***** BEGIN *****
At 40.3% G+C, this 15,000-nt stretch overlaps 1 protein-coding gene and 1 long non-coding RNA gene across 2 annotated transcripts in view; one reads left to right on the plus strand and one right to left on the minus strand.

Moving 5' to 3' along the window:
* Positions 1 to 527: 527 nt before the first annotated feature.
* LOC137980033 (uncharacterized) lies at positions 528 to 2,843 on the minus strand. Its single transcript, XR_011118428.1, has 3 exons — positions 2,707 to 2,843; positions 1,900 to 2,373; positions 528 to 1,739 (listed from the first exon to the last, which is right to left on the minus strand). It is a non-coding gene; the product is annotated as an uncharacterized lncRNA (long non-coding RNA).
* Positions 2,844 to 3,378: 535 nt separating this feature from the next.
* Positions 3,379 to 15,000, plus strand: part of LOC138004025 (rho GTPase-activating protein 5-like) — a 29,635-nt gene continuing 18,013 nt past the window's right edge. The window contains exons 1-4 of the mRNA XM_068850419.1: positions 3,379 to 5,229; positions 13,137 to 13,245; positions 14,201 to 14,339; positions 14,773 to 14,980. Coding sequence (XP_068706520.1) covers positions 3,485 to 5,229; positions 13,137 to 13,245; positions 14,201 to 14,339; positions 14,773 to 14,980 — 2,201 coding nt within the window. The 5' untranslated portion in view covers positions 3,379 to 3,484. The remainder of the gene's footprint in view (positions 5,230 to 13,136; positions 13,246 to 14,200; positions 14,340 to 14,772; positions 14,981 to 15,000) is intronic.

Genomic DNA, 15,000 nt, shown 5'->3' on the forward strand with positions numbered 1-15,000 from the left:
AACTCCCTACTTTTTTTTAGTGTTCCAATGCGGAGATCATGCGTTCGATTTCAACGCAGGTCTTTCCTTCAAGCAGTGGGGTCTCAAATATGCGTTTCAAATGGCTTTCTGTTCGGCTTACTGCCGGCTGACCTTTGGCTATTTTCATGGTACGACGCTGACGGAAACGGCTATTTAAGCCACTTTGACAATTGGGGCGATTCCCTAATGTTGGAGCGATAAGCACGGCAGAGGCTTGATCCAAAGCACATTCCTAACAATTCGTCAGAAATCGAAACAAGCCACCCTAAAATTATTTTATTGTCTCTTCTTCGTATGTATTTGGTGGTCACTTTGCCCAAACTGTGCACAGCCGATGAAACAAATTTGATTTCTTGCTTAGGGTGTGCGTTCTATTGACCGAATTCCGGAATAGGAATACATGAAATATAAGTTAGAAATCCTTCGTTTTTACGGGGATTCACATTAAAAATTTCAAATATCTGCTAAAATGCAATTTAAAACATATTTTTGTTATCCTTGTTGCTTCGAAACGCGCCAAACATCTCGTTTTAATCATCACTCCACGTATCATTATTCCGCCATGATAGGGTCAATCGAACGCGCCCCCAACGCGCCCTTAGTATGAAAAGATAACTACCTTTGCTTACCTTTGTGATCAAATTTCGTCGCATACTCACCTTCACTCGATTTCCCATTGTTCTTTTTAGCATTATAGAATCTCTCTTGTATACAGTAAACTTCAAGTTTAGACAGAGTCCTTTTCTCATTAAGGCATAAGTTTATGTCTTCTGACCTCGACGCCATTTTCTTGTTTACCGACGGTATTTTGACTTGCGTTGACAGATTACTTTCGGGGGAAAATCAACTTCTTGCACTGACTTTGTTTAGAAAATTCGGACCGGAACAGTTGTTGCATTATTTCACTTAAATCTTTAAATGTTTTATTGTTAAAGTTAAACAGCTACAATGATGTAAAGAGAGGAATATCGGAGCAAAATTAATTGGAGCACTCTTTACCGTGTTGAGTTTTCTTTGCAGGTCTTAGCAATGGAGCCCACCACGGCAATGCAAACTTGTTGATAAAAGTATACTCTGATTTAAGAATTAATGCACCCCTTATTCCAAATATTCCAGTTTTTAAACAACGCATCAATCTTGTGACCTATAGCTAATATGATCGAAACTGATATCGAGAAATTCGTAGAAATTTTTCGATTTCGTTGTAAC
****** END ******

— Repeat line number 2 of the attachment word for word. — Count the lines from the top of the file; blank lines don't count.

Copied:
Moving 5' to 3' along the window: